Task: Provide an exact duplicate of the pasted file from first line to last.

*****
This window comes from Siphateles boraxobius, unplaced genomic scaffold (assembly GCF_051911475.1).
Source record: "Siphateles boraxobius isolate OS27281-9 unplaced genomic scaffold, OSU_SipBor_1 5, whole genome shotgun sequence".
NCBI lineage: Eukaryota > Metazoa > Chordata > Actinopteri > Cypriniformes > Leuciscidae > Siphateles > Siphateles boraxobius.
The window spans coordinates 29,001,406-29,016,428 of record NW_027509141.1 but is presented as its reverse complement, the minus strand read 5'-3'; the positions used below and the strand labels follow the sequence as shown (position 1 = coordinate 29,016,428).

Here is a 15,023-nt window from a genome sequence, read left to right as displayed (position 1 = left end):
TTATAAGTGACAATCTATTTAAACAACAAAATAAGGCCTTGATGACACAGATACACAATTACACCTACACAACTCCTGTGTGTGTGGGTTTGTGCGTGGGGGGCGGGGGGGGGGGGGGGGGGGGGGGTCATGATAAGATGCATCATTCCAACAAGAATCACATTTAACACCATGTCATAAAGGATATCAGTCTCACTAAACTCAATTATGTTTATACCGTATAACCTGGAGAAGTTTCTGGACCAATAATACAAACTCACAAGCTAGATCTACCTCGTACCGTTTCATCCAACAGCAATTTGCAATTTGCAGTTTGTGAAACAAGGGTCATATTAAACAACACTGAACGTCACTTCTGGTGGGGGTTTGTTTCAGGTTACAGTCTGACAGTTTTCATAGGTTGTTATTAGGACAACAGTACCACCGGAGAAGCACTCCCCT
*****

This window comes from Siphateles boraxobius, unplaced genomic scaffold (assembly GCF_051911475.1).
Source record: "Siphateles boraxobius isolate OS27281-9 unplaced genomic scaffold, OSU_SipBor_1 5, whole genome shotgun sequence".
NCBI lineage: Eukaryota > Metazoa > Chordata > Actinopteri > Cypriniformes > Leuciscidae > Siphateles > Siphateles boraxobius.
The window spans coordinates 29,001,406-29,016,428 of record NW_027509141.1 but is presented as its reverse complement, the minus strand read 5'-3'; the positions used below and the strand labels follow the sequence as shown (position 1 = coordinate 29,016,428).

Here is a 15,023-nt window from a genome sequence, read left to right as displayed (position 1 = left end):
TTATAAGTGACAATCTATTTAAACAACAAAATAAGGCCTTGATGACACAGATACACAATTACACCTACACAACTCCTGTGTGTGTGGGTTTGTGCGTGGGGGGCGGGGGGGGGGGGGGGGGGGGGGGTCATGATAAGATGCATCATTCCAACAAGAATCACATTTAACACCATGTCATAAAGGATATCAGTCTCACTAAACTCAATTATGTTTATACCGTATAACCTGGAGAAGTTTCTGGACCAATAATACAAACTCACAAGCTAGATCTACCTCGTACCGTTTCATCCAACAGCAATTTGCAATTTGCAGTTTGTGAAACAAGGGTCATATTAAACAACACTGAACGTCACTTCTGGTGGGGGTTTGTTTCAGGTTACAGTCTGACAGTTTTCATAGGTTGTTATTAGGACAACAGTACCACCGGAGAAGCACTCCCCT